I ran the gamut. And all the work I did had value to me and to those I provided services to. I have never been paid what I am worth but I recognize that I wasn’t the one assigning the value. And yes we all can’t be engineers. Someone does have to work at Wal Mart.

    So the question remains, how do we as a society change the perception of value for those jobs which need to done which has undervalued? Partly it may be policies, as puck alluded to (which I’d like to hear more about) but isn’t it also what we as a society have accepted? How do we change that?

  44. pandora says:

    LOL! Not speaking to me anymore?

    And a garbage man is a crappy job. Have you seen what people toss in their garbage cans? I’ve watched garbage men pick up dirty diapers, used condoms, rotten, reeking food. That’s pretty crappy and a big part of their job.

    In a society that actually assigned value to work, garbage men would be making over six figures.

  45. xyz says:

    Garbage men working in NYC can and do earn over six figures.

    http://www.businessinsider.com/meet-the-hundreds-of-nyc-sanitation-workers-who-earn-over-100000-2010-12

    Even those that don’t work in NYC are typically muncipal workers and can earn full pension after twenty years on the job.

  46. puck says:

    it doesn’t mean the work has no dignity. We, as a society, may be treating it without dignity. If so, how do we as a society, then dignify that work; to create the value that we think it deserves?

    Yes, that is more my meaning. The counter-measures are too numerous to list, and I surely can’t come up with them all. But off the top of my head: Put the illegal employers out of business, enforce existing laws against having bogus independent contractors who are really employees, adjust or get rid of parameters that encourage permanent part-time workforces. And national health care of course.

    Red Barn? The old Red Barn in Marshallton?

  47. puck says:

    A dirty job is not necessarily the same as a crappy job. Garbageman is not a bad job as far as jobs go, especially compared with retail or restaurant. In many urban areas the garbagemen are unionized.

  48. Dave says:

    “In a society that actually assigned value to work, garbage men would be making over six figures.”

    Society assigned the value to the work. My garbage bill is $72 per quarter. That’s $24 per month. $6 dollars per pick up. It is a bargain. If I had to pay twice as much for garbage service, it would still be a bargain. There are many who pay less than I do because they shopped around and negotiated or whatever. I chose not to do that, just like I don’t shop at Wal Mart or eat at RL, or buy Papa John’s. But, while I am a member of society, it takes all of society to make change. The question will be whether society is willing to make those changes and assign the proper monetary value to something like garbage pickup. We perpetuate the status quo when we devalue professions/crappy jobs by our actions.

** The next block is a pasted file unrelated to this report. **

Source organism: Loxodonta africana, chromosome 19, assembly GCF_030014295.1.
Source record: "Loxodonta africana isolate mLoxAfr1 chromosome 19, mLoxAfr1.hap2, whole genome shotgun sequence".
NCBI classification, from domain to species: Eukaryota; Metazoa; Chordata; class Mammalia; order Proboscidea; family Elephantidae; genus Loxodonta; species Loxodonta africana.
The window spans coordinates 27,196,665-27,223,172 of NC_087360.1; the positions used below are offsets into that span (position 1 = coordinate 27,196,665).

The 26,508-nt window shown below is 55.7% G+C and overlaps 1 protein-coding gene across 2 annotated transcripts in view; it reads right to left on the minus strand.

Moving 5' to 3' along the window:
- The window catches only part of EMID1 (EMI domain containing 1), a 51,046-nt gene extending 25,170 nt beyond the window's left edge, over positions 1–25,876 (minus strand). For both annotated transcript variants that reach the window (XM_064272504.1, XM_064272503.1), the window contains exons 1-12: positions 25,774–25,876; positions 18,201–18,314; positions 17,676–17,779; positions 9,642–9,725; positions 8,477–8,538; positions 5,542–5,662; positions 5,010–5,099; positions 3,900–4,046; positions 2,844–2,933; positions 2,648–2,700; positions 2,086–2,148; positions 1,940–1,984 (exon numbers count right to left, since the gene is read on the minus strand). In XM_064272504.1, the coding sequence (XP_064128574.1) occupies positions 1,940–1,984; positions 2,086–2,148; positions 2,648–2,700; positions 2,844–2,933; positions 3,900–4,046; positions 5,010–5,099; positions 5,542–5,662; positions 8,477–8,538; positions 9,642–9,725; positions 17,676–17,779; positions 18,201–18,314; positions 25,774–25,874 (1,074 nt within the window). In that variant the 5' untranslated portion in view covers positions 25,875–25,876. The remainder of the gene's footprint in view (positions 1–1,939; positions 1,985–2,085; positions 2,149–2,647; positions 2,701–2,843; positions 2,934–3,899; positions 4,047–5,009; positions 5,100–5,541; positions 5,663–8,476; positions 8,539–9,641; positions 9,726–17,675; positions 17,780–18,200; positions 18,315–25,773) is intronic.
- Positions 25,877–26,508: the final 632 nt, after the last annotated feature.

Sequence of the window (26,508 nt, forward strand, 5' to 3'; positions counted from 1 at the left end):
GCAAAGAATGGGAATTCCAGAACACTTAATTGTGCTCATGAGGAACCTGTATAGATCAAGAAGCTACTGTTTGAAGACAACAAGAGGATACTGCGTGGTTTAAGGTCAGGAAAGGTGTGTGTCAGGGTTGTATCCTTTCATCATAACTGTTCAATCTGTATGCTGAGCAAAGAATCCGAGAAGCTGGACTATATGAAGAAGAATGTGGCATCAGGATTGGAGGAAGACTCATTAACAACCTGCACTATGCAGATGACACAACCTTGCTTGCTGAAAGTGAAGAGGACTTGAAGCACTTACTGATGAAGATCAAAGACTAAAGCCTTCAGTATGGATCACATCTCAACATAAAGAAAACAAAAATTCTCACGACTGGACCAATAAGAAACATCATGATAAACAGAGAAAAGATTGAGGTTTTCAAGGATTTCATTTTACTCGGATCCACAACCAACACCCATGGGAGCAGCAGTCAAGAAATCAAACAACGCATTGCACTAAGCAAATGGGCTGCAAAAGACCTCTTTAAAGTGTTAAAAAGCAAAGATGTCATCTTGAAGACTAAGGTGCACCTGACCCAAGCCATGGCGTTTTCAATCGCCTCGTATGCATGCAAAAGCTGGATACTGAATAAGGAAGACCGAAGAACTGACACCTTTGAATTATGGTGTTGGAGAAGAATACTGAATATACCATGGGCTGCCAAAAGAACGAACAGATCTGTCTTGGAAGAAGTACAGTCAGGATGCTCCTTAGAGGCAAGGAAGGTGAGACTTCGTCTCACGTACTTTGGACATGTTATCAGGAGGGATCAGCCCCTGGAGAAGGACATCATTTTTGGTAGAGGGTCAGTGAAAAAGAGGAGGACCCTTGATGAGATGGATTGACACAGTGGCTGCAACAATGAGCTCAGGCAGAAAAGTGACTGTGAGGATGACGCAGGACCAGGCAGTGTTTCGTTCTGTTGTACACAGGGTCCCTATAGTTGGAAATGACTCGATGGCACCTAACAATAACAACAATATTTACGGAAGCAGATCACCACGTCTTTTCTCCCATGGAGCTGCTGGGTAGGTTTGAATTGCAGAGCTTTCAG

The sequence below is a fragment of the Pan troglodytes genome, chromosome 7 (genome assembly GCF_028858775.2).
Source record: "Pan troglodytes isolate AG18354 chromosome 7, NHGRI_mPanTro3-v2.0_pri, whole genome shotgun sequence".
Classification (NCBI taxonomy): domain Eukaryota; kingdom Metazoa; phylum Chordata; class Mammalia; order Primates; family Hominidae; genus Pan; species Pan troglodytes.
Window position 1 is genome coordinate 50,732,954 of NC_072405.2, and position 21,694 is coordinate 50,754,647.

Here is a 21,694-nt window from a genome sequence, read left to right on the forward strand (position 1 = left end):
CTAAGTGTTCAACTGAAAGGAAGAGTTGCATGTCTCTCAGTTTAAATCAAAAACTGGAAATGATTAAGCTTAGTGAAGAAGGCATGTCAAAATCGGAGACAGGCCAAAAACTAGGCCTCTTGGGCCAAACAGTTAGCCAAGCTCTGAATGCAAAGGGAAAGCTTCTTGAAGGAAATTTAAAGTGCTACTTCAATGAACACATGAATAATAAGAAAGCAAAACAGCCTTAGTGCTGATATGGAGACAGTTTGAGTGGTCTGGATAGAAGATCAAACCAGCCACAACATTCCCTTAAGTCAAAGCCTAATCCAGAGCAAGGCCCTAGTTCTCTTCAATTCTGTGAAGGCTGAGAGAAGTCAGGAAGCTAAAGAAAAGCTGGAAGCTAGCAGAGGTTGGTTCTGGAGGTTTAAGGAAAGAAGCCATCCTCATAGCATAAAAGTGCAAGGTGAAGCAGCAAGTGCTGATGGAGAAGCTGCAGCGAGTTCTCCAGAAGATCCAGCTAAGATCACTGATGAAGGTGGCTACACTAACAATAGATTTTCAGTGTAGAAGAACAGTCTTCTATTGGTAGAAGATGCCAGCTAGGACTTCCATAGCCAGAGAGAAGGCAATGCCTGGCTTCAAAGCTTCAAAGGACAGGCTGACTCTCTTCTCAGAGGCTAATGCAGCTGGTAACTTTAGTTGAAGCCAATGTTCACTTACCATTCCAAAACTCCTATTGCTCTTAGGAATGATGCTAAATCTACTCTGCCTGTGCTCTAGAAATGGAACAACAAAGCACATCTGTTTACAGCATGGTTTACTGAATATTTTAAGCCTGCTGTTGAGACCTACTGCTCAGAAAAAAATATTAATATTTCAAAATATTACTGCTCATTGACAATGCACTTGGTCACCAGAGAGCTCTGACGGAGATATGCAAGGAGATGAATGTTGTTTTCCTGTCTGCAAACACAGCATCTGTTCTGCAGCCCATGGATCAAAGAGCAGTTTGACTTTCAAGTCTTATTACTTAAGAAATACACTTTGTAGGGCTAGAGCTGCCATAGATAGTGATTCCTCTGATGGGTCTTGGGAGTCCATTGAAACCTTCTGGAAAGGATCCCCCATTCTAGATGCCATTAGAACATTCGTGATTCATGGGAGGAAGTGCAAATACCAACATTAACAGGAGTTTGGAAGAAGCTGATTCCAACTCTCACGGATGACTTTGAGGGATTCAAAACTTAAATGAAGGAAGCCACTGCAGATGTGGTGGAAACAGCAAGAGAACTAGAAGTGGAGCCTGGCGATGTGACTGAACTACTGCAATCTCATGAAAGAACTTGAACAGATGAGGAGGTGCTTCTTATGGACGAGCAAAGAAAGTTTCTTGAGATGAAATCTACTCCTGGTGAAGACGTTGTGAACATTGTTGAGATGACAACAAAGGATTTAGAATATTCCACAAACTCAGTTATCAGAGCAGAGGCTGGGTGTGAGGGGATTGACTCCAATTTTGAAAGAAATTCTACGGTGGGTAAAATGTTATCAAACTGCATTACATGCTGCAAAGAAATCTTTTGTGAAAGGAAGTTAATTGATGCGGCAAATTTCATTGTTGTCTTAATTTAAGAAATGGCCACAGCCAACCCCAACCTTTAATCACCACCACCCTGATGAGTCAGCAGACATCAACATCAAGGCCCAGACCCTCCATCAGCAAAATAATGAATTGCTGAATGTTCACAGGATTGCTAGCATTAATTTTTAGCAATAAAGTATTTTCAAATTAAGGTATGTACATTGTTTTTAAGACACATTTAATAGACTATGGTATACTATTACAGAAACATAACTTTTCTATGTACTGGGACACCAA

49. V says:

    well your (as i understand it) argument that raising pay for these people will assign it artificial value is invalid.

    Lots people assign value to a profession by how much money they make (hence the stereotype that you want your daughter to marry a doctor). If these people made more money they would be considred more valuable as a society. If an adult could feed themselves and possibly their family by waiting tables or working in a service job full time then they wouldn’t be considered “for teens and bored retirees.” Raising the minimum wage and giving servers a living wage wouldn’t fix all universal problems but would be a great start.

    Puck’s also got some great ideas that are on the money.

  50. pandora says:

    Dirty, crappy – are interchangeable in my point. I used crappy because of the amount of crap (human and canine) garbage men pick up.

    And can we please stop pretending that becoming a garbage man is on everyone’s list of dream jobs. It’s not. It’s a physically demanding, dirty/crappy job.

    And that’s the last comment I’m going to make on crappy, because everyone knew what I meant.

  51. pandora says:

    Also… what V said.

  52. puck says:

    Pay often runs against the inherent value of a job. Compare the pay of a teacher vs. a banker or a movie star. The inherent value of the job may be high or low, but the price is set by supply and demand (along with the policy environment).

    Think of the Economics 101 paradox of water. What could be more valuable than water? You can’t live without it, so it should be worth more than gold. Yet it is cheap.

  53. Dave says: